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Lexington – Mike Pompeo’s politicisation of foreign policy is so damaging | United States

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FOR A MAN acknowledged to be highly intelligent, Mike Pompeo has a long history of talking nonsense. As a greenhorn House member, brought to Congress by the Tea Party wave of 2010, he made his name by pushing conspiracy theories about Hillary Clinton. He claimed, without evidence, that she was complicit in the murder of four Americans at an outpost in Benghazi, Libya, to a degree that was “worse, in some ways, than Watergate”. As Donald Trump’s secretary of state, he has encouraged a comparison, popular with Trump-loving evangelicals, between the irreligious president and the Jewish heroine Esther. His recent insistence that covid-19 probably emerged from a Chinese laboratory—a conclusion American spies appear not to share—was of this pattern.

The world has taken that into account. While Mr Pompeo has enraged the Chinese, hardly anyone else outside the Republican base seems to have taken his allegation all that seriously. The other half of America discounted it on the basis that Mr Pompeo said it. Officials in Australia, Germany and elsewhere similarly cast doubt on it. It is hard to think the words of any previous American chief diplomat, a role traditionally considered supra-partisan to a degree, have carried less weight.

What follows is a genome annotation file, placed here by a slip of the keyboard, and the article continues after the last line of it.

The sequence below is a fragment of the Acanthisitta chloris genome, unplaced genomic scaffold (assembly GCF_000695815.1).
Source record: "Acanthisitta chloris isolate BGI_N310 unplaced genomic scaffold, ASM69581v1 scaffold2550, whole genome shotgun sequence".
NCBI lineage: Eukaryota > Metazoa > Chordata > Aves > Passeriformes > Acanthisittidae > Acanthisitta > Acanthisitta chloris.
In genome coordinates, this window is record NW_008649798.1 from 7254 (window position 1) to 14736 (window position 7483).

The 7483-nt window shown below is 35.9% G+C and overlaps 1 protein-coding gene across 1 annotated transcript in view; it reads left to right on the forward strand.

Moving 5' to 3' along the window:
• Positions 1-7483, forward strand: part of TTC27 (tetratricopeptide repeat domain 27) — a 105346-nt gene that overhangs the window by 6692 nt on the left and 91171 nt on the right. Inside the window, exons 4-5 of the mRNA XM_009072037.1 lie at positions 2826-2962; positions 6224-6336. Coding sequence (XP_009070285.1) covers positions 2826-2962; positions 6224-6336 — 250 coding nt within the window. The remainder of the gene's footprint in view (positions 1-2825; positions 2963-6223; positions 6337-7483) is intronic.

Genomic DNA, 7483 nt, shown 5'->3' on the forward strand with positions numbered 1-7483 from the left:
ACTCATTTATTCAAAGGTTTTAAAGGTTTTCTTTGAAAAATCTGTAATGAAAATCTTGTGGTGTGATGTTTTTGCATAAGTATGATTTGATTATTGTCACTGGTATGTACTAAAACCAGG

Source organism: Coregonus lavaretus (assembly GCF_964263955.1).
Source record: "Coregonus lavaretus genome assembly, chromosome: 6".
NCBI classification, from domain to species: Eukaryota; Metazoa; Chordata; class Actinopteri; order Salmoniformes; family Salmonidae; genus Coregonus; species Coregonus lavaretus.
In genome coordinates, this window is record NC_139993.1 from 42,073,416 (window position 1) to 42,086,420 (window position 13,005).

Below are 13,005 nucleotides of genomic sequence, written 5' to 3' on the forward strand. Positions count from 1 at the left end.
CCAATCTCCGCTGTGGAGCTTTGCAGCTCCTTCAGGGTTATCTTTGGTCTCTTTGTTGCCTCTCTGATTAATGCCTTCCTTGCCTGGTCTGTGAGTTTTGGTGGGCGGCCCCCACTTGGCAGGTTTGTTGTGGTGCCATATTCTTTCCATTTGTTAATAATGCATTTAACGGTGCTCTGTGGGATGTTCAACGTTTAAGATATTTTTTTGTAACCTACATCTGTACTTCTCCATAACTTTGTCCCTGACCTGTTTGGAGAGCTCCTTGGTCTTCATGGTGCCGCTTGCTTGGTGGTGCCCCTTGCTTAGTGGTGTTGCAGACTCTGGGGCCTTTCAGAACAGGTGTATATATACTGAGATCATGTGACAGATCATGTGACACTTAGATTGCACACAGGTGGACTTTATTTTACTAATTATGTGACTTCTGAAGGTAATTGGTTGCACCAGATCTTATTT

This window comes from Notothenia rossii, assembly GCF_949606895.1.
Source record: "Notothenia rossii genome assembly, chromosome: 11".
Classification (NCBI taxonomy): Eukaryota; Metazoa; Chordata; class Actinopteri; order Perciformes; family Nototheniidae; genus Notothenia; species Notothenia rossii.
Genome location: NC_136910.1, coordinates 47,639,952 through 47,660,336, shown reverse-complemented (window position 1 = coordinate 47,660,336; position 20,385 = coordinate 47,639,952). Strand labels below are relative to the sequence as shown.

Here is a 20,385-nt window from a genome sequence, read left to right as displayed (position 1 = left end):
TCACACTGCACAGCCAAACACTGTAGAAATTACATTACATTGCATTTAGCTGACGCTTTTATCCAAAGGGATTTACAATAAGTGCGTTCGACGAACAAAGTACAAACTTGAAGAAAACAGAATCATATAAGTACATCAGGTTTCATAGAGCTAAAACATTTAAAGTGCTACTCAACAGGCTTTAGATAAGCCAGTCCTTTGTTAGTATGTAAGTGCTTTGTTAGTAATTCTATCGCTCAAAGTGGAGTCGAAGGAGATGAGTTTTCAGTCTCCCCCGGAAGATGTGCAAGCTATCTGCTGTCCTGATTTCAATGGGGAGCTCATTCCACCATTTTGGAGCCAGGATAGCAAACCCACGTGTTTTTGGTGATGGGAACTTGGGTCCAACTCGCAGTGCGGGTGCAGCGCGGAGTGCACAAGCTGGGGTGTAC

Yet, in an administration of mediocrities, Mr Pompeo remains a substantial figure. He is one of its last significant talents. Even his critics note his smarts—famously displayed in a stellar record at West Point and Harvard Law School—and policy seriousness. His articulation of an America First foreign policy that engages with the world consistently but sceptically is a fair stab at making Trumpism coherent. Mr Pompeo, contrary to the impression he sometimes gives, is a serious grown-up, who has at least grudging respect from many in the foreign-policy establishment. His basic vision, of a confident America working with allies, is pretty standard foreign policy, suggests Leon Panetta, a former Democratic CIA director and defence secretary.

At the same time, almost uniquely among those who are neither related to the president nor rich, he has managed to retain Mr Trump’s confidence. Since the sacking of John Bolton eight months ago, he has been the administration’s foreign-policy tsar. Mark Esper and Robert O’Brien, the defence secretary and national security adviser, are nonentities by comparison.

Hence his recent prominence, haranguing China and Afghanistan’s feuding leaders and this week flying to Israel to discuss annexation and Iran. Along the way he has secured a few small but worthwhile successes. America’s capitulation to the Taliban would have been even more hasty had Mr Pompeo not opened a diplomatic effort with Pakistan to slow it. This is a more nuanced record than Mr Pompeo’s conspiracy-theorising might suggest.